The United Methodist Women Prayer Calendar was lifted up often throughout the weekend, in devotions and in appreciation shared by staff and mission personnel for the support of United Methodist Women members. Current Drew students and former Global Mission Fellows Brinna Kolitz, Peter Karanja and Arsene Lumami joined the board for dinner Saturday evening and shared the joy of receiving prayers, prayer shawls, letters and, of course, birthday cards from United Methodist Women throughout their years of service. Karanja was also a Global Justice Volunteer, a program historically supported by United Methodist Women. The original US-2 young adult mission program was created by United Methodist Women predecessors.

Addressing the board, Olson asked directors, when contemplating the future of the denomination, to imagine what the United Methodist Church could be.

“What if we took this difficult time as an opportunity to shape the church to meet the needs of our communities and our world?” she asked. “How would we organize communities of believers to both build each other up and launch efforts that responded to the needs of the poor, for example? What if we invested ourselves in eradicating racism from our own structures and practices as a church and if we brought those same efforts to our communities? What if we created places of welcome for people who might never be comfortable in our worship services but who might come to know and believe that God loves them because someone cares about them? What if we came together to address some of the other great justice issues of our day, disassembling systems that oppress, from health care to wages to schooling to government support for extractive and exploitative industries and the treatment of indigenous people?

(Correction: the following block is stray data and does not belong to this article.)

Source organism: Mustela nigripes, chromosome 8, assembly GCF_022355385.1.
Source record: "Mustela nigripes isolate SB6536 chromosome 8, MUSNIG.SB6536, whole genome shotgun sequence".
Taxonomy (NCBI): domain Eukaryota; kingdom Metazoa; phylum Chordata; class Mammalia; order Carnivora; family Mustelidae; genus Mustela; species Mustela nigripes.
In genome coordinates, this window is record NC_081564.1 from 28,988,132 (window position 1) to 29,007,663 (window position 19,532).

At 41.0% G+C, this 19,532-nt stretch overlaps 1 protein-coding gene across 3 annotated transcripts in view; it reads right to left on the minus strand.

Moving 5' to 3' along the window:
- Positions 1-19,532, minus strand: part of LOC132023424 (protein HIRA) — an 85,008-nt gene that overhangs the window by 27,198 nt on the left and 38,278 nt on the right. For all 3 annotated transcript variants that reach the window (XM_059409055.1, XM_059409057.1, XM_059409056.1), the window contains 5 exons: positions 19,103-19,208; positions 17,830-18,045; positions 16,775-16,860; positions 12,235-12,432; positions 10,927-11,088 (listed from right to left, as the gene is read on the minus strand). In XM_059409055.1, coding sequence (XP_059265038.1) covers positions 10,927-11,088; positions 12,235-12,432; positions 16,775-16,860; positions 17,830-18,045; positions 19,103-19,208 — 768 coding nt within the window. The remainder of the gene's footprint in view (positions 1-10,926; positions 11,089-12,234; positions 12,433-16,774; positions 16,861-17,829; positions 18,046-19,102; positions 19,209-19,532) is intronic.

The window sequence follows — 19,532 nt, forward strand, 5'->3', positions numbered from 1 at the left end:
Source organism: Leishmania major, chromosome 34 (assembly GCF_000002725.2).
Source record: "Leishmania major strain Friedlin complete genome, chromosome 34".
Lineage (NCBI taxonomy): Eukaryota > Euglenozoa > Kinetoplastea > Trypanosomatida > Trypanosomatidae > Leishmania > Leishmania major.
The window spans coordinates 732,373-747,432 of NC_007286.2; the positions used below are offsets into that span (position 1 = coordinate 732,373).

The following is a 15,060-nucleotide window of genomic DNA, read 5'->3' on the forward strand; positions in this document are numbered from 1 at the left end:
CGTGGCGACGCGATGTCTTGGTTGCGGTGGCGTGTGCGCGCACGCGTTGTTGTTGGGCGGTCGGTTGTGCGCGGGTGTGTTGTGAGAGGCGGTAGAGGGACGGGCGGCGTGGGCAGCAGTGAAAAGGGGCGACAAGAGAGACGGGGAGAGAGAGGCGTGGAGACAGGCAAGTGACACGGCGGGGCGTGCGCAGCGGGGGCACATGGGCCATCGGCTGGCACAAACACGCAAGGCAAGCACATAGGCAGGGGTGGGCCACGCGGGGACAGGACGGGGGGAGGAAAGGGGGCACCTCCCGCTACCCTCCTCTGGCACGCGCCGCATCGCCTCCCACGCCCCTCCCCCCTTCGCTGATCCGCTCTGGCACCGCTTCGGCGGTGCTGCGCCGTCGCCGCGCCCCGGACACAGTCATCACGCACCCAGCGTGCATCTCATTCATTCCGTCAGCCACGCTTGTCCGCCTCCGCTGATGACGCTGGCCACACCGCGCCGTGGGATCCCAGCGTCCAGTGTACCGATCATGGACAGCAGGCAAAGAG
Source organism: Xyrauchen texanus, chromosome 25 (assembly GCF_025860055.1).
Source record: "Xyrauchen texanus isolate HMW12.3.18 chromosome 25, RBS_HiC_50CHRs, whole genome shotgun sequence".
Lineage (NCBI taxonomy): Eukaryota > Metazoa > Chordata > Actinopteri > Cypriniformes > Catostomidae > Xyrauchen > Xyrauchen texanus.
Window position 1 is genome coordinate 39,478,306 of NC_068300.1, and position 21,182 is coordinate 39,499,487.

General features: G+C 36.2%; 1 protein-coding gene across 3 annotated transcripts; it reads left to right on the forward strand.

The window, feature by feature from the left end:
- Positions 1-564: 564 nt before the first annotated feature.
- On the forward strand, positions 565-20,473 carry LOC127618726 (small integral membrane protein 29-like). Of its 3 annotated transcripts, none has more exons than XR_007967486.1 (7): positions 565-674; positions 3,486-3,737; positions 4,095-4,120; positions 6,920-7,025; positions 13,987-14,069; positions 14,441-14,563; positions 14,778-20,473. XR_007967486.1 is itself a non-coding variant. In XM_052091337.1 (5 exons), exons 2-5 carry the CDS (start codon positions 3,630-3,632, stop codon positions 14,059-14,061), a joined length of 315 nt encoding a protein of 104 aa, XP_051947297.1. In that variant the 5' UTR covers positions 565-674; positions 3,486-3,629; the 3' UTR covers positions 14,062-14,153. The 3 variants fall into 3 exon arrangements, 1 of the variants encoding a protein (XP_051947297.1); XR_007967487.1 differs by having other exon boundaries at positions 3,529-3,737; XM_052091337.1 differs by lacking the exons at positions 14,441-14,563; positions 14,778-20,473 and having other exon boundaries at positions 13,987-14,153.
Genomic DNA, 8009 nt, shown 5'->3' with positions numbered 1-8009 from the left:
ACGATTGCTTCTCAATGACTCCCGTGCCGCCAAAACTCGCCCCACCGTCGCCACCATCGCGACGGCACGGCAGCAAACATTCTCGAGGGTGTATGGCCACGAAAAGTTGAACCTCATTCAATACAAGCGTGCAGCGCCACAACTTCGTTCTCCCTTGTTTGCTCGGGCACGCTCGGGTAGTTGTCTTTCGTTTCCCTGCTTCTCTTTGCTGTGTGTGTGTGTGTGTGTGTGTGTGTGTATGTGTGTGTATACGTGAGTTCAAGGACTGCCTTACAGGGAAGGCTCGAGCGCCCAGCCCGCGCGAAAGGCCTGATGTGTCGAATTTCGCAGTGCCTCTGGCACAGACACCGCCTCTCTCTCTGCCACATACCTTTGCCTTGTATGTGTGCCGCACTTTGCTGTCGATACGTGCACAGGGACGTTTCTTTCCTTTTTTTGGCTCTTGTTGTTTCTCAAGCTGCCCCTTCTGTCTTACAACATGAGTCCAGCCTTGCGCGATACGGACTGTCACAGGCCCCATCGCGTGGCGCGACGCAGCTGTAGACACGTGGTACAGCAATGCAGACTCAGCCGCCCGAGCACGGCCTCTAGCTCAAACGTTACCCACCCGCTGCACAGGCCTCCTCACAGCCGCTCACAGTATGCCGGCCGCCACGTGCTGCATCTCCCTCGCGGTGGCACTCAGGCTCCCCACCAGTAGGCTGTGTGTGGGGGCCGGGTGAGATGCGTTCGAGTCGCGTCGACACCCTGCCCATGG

“What if the church was actually organized around loving our neighbors?”

Olson spoke of the core Methodist beliefs of doing no harm, doing good, staying in love with God, of the Wesleyan Quadrilateral of Scripture, reason, tradition and experience. Methodists value laypeople and clergy equally and are committed to diversity. Methodists experience “faith that is not a detached or abstract process, but involves all that we are, especially our experience of the love of God,” she said.

“This is a time of opportunity for us to be more fully who we are as Methodists and United Methodist Women, if we will allow ourselves to be moved by the needs of the world and passionate about women who are not yet members.” 

The weekend opened with a tour of the university campus and the United Methodist General Commission on Archives and History building and closed with worship and communion at Craig Chapel in the school’s Seminary Hall with Dean Javier Viera.

“‘For if you remain silent at this time, relief and deliverance for the Jews will arise from another place,’” Priddy said, quoting Esther 4:14 (NIV), “‘but you and your father’s family will perish. And who knows but that you have come to your royal position for such a time as this?’

“United Methodist Women, you know things, you are educated. You know more and when you know more, as leaders, you are called on to do more,” she continued.” Like Esther, you have come to your position for such a time as this.”

Tara Barnes is editor of response.

Posted or updated: 10/14/2019 12:00:00 AM